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TECHNICAL PAPERS

Thermal Modeling of a Small-Particle Solar Central Receiver

[+] Author and Article Information
Fletcher J. Miller

National Center for Microgravity Research*, NASA Glenn Research Center, MS 110-3, Cleveland, Ohio 44135-3191e-mail: fletcher@grc.nasa.gov

Roland W. Koenigsdorff

University of Applied Sciences at Biberach*, Karlstr. 9-11, D-88400 Biberach, Germanye-mail: koenigsdorff@fh-biberach.de

J. Sol. Energy Eng 122(1), 23-29 (Feb 01, 2000) (7 pages) doi:10.1115/1.556277 History: Received June 01, 1998; Revised February 01, 2000
Copyright © 2000 by ASME
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References

Hunt, A. J., 1978, “Small Particle Heat Exchangers,” Lawrence Berkeley Laboratory Report LBL-7841.
Abdelrahman,  M., Fumeaux,  P., and Suter,  P., 1979, “Study of Solid-Gas Suspensions Used for Direct Absorption of Concentrated Solar Radiation,” Sol. Energy, 22, No.1, pp. 45–48.
Hunt, A. J., Ayer, J., Hull, P., Miller, F., Noring, J., and Worth, D., 1986, “Solar Radiant Heating of Gas-Particle Mixtures,” Lawrence Berkeley Laboratory Report LBL-22743.
Schoenung, S., De Laquil, P., and Loyd, R., 1987, “Particle Suspension Heat Transfer in a Solar Central Receiver,” Proceedings of the ASME-JSME Joint Thermal Engineering Conference, Honolulu, Hawaii.
Miller, F. J., 1988, “Radiative Heat Transfer in a Flowing Gas-Particle Mixture,” Ph.D. thesis, University of California at Berkeley.
Miller,  F. J., and Koenigsdorff,  R., 1991, “Theoretical Analysis of a High-Temperature Small-Particle Solar Receiver,” Sol. Energy Mater., 24, pp. 210–221.
Miller, F. J., 1992, “A Cylindrical Small-Particle Solar Central Receiver,” Proceedings of the 6th International Symposium on Solar Thermal Concentrating Technologies,1 , pp. 371–386, Mojacar, Spain.
Yuen,  W., Miller,  F. J., and Hunt,  A. J., 1985, “Heat Transfer Characteristics of a Gas-Particle Mixture Under Direct Radiant Heating,” Int. Commun. Heat Mass Transf., 13, pp. 145–154.
Falcone, P. K., Noring, J. E., and Hruby J. M., 1985, “Assessment of a Solid Particle Receiver for a High Temperature Solar Central Receiver System,” Sandia National Laboratory Livermore Report SAND 85-8208.
Siegel, R., and Howell, J., 1981, Thermal Radiation Heat Transfer, Hemisphere Publishing Corp., Washington D.C.
Siddall,  R. G., and Selcuk,  N., 1979, “Evaluation of a New Six-Flux Model for Radiative Transfer in Rectangular Enclosures,” Trans. Inst. Chem. Eng., 57, pp. 163–169.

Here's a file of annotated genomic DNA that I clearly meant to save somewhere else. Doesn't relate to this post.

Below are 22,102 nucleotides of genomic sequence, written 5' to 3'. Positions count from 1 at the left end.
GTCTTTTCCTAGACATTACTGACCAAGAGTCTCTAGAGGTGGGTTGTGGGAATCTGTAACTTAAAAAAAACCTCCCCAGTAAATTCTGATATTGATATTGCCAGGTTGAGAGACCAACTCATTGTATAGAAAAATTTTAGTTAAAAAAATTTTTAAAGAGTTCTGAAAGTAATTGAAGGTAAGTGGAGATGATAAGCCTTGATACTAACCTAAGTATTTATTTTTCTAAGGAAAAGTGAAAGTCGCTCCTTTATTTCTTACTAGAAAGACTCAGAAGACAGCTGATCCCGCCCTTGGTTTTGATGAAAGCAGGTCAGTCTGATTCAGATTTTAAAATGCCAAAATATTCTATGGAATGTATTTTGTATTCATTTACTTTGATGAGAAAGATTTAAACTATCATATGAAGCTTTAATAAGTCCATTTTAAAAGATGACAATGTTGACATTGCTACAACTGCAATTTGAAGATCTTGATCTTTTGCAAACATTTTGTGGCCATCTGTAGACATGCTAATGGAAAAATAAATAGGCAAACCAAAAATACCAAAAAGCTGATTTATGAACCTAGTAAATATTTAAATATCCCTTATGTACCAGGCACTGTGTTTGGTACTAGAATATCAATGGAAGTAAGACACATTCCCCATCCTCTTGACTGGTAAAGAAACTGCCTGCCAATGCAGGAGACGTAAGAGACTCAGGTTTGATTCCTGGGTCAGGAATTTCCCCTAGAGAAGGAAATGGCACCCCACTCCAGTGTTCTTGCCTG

Chu,  C., and Churchill,  S., 1955, “Numerical Solution of Problems in Multiple Scattering of Electromagnetic Radiation,” J. Phys. Chem., 59, pp. 855–863.
Koenigsdorff,  R., Miller,  F. J., and Ziegler,  R., 1991, “Calculation of Scattering Fractions for Use in Radiative Flux Models,” Int J. Heat Mass Trans., 34, No. 10, pp. 2673–2676.
Gosman, A., and Lockwood, F., 1973, “Incorporation of a Flux Model for Radiation into a Finite-Difference Procedure for Furnace Calculations,” 14th Symposium (Intl.) on Combustion, The Combustion Institute, Pittsburgh, Penn.
Bohren, C., and Huffman, D., 1983, Absorption and Scattering of Light by Small Particles, Wiley, New York.
Nagle, J., and Stickland-Constable, R., 1962, “Oxidation of Carbon Between 1000 and 2000°C,” Proceedings of the Fifth Carbon Conference,1 , p. 154.
Patankar, S., 1980, Numerical Heat Transfer and Fluid Flow, Hemisphere Publishing Corp., New York.
Koenigsdorff, R., and Miller, F. J., 1991, “PARTREC1—A Thermodynamic Model for High Temperature Small Particle Solar Receivers,” DLR-IB 116, Deutsche Forschungsanstalt für Luft-und Raumfahrt, Stuttgart.
Hunt,  A. J., and Brown,  C. T., 1983, “Solar Test Results of an Advanced Direct Absorption High Temperature Gas Receiver (SPHER),” International Solar Energy Society, Sol. World Congr., 2, pp. 959–963 (also LBL-16947).

Figures

Grahic Jump Location
Small-particle cavity receiver. Incident radiation is parallel to the y-axis, flow is parallel to the z-axis.
Grahic Jump Location
Radiation differential volume used to derive the six-flux equations
Grahic Jump Location
Receiver divided into control volumes: (a) top view; (b) side view (looking at window). Dots are grid points, dashed lines are control volume boundaries.
Grahic Jump Location
Receiver efficiency vs. mass flow rate. Also shown is the receiver coupled to a Carnot cycle which results in an optimum flow rate.
Grahic Jump Location
Heating profiles for three locations in the receiver

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